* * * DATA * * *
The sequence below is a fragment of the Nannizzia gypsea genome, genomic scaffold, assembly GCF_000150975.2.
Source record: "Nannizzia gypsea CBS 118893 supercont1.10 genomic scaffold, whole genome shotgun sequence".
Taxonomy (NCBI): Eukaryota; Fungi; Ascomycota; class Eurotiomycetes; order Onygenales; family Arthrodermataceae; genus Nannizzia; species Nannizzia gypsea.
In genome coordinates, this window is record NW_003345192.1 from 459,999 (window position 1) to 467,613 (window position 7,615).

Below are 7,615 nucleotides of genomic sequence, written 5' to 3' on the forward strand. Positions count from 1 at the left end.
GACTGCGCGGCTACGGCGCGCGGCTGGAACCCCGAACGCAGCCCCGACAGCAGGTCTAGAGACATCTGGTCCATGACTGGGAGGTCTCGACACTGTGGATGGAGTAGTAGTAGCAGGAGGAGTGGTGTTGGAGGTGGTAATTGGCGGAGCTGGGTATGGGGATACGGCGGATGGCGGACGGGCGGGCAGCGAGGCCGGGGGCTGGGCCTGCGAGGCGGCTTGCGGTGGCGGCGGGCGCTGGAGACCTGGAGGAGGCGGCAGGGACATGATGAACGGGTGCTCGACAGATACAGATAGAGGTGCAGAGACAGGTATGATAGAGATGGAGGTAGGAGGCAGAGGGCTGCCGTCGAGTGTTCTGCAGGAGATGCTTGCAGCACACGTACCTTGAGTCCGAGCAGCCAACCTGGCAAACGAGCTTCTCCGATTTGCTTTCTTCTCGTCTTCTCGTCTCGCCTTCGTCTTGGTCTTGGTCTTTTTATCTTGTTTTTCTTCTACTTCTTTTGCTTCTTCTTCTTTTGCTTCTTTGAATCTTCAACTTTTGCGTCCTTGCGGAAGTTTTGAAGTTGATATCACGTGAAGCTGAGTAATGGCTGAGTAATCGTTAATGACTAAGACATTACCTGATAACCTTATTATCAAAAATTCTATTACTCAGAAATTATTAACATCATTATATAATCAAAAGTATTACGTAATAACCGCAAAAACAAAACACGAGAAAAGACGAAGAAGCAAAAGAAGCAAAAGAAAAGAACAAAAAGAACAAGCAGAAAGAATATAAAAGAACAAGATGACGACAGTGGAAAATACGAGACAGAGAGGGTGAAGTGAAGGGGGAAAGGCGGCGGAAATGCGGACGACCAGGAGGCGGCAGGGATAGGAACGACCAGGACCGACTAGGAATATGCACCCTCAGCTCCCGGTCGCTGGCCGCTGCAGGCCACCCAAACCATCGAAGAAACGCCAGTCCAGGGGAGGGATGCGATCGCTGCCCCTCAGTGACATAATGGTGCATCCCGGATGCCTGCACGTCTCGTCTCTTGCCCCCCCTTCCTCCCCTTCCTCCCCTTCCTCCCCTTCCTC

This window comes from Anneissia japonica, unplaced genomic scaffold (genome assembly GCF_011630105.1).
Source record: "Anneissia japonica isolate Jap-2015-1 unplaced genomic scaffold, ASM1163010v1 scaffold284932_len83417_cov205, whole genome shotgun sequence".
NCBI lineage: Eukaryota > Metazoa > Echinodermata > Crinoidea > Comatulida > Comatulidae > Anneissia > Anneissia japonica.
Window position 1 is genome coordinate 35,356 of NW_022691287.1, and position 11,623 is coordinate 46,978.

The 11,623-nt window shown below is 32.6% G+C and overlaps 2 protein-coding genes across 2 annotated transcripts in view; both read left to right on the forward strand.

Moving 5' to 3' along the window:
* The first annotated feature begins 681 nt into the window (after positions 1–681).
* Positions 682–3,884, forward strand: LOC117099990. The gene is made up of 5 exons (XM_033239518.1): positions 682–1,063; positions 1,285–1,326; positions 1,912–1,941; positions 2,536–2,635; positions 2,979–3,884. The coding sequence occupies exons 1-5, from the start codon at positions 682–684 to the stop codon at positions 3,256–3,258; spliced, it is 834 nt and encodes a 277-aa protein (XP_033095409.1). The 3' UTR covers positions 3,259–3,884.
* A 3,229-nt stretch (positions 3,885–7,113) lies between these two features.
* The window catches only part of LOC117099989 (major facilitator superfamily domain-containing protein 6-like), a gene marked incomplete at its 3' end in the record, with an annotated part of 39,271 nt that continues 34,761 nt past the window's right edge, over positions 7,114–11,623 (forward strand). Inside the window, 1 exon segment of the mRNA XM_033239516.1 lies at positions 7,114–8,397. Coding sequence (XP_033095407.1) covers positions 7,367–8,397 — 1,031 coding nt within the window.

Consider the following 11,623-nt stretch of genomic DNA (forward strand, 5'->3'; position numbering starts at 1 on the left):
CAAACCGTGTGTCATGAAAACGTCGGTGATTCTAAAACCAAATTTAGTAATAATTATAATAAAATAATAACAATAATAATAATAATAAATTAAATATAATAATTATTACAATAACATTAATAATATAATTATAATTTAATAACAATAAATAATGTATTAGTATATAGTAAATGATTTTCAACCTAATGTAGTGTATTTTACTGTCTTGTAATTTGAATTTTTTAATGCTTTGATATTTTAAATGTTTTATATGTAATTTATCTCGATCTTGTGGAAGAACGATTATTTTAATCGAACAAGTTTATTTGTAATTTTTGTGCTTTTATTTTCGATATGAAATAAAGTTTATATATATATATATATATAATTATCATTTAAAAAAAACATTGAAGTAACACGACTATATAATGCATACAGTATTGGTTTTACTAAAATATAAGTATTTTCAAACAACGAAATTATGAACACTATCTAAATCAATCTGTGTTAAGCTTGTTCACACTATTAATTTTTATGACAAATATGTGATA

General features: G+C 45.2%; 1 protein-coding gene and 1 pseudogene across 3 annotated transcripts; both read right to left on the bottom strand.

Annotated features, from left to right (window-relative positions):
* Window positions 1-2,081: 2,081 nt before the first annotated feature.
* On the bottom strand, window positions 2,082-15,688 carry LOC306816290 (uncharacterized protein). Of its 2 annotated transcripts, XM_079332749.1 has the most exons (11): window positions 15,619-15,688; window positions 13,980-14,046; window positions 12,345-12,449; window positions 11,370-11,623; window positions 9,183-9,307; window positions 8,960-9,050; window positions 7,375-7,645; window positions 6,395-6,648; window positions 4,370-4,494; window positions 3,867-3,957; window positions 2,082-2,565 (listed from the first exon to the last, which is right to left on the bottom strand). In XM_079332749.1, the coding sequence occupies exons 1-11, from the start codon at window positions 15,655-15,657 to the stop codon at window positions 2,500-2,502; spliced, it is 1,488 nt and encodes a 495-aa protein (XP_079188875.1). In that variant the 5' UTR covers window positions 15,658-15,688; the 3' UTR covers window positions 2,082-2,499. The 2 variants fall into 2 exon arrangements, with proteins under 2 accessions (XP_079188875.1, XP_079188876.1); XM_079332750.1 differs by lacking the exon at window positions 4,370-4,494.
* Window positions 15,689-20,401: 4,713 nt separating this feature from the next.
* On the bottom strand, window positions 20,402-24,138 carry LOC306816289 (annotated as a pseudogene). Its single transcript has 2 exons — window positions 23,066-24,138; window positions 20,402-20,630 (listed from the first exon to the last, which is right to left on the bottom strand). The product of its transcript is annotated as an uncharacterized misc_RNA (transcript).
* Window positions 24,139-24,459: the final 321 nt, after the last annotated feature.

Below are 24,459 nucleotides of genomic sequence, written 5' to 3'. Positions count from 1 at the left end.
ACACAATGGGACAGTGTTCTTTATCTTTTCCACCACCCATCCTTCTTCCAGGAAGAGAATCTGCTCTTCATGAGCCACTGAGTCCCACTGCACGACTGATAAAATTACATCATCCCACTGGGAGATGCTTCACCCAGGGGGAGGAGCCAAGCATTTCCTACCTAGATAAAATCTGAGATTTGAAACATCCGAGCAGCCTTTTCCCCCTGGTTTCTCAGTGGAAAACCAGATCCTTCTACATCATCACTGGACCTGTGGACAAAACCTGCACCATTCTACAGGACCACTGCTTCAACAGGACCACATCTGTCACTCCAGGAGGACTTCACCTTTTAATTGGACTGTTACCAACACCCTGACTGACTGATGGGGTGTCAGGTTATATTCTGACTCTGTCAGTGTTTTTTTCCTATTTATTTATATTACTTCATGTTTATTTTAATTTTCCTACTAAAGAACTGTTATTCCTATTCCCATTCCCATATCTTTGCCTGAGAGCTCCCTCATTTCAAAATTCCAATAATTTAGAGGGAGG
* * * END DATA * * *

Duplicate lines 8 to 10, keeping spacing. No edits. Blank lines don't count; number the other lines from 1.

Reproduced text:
Source record: "Anneissia japonica isolate Jap-2015-1 unplaced genomic scaffold, ASM1163010v1 scaffold284932_len83417_cov205, whole genome shotgun sequence".
NCBI lineage: Eukaryota > Metazoa > Echinodermata > Crinoidea > Comatulida > Comatulidae > Anneissia > Anneissia japonica.
Window position 1 is genome coordinate 35,356 of NW_022691287.1, and position 11,623 is coordinate 46,978.